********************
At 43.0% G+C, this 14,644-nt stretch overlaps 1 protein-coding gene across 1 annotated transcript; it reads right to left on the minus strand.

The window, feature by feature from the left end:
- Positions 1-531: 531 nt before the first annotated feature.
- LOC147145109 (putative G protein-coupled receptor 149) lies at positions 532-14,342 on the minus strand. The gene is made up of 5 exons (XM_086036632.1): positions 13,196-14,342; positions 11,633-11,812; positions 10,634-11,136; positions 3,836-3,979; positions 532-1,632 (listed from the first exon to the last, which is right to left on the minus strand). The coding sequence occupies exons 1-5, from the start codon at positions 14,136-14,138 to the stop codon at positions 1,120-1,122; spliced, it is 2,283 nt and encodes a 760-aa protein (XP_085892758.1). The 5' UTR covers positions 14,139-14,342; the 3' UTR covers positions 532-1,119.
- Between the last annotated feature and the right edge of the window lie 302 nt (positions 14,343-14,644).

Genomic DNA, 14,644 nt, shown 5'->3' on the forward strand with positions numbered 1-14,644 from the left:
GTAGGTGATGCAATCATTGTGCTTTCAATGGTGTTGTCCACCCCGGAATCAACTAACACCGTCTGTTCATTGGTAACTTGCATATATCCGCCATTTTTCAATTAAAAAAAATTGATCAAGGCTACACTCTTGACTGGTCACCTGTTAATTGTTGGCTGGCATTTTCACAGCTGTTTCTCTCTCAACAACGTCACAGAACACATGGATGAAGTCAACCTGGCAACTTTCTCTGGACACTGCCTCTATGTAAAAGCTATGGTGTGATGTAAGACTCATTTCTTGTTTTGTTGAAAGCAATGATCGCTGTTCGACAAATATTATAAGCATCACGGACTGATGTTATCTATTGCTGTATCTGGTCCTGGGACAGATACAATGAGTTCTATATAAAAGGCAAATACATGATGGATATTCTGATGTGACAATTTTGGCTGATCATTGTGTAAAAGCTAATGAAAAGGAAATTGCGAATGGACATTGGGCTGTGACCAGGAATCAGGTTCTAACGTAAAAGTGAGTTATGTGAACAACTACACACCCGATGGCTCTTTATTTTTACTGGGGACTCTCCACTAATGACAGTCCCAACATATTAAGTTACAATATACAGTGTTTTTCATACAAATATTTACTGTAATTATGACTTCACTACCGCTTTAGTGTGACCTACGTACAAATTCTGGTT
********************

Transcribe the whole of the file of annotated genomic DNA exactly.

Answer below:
At 43.0% G+C, this 14,644-nt stretch overlaps 1 protein-coding gene across 1 annotated transcript; it reads right to left on the minus strand.

The window, feature by feature from the left end:
- Positions 1-531: 531 nt before the first annotated feature.
- LOC147145109 (putative G protein-coupled receptor 149) lies at positions 532-14,342 on the minus strand. The gene is made up of 5 exons (XM_086036632.1): positions 13,196-14,342; positions 11,633-11,812; positions 10,634-11,136; positions 3,836-3,979; positions 532-1,632 (listed from the first exon to the last, which is right to left on the minus strand). The coding sequence occupies exons 1-5, from the start codon at positions 14,136-14,138 to the stop codon at positions 1,120-1,122; spliced, it is 2,283 nt and encodes a 760-aa protein (XP_085892758.1). The 5' UTR covers positions 14,139-14,342; the 3' UTR covers positions 532-1,119.
- Between the last annotated feature and the right edge of the window lie 302 nt (positions 14,343-14,644).

Genomic DNA, 14,644 nt, shown 5'->3' on the forward strand with positions numbered 1-14,644 from the left:
GTAGGTGATGCAATCATTGTGCTTTCAATGGTGTTGTCCACCCCGGAATCAACTAACACCGTCTGTTCATTGGTAACTTGCATATATCCGCCATTTTTCAATTAAAAAAAATTGATCAAGGCTACACTCTTGACTGGTCACCTGTTAATTGTTGGCTGGCATTTTCACAGCTGTTTCTCTCTCAACAACGTCACAGAACACATGGATGAAGTCAACCTGGCAACTTTCTCTGGACACTGCCTCTATGTAAAAGCTATGGTGTGATGTAAGACTCATTTCTTGTTTTGTTGAAAGCAATGATCGCTGTTCGACAAATATTATAAGCATCACGGACTGATGTTATCTATTGCTGTATCTGGTCCTGGGACAGATACAATGAGTTCTATATAAAAGGCAAATACATGATGGATATTCTGATGTGACAATTTTGGCTGATCATTGTGTAAAAGCTAATGAAAAGGAAATTGCGAATGGACATTGGGCTGTGACCAGGAATCAGGTTCTAACGTAAAAGTGAGTTATGTGAACAACTACACACCCGATGGCTCTTTATTTTTACTGGGGACTCTCCACTAATGACAGTCCCAACATATTAAGTTACAATATACAGTGTTTTTCATACAAATATTTACTGTAATTATGACTTCACTACCGCTTTAGTGTGACCTACGTACAAATTCTGGTT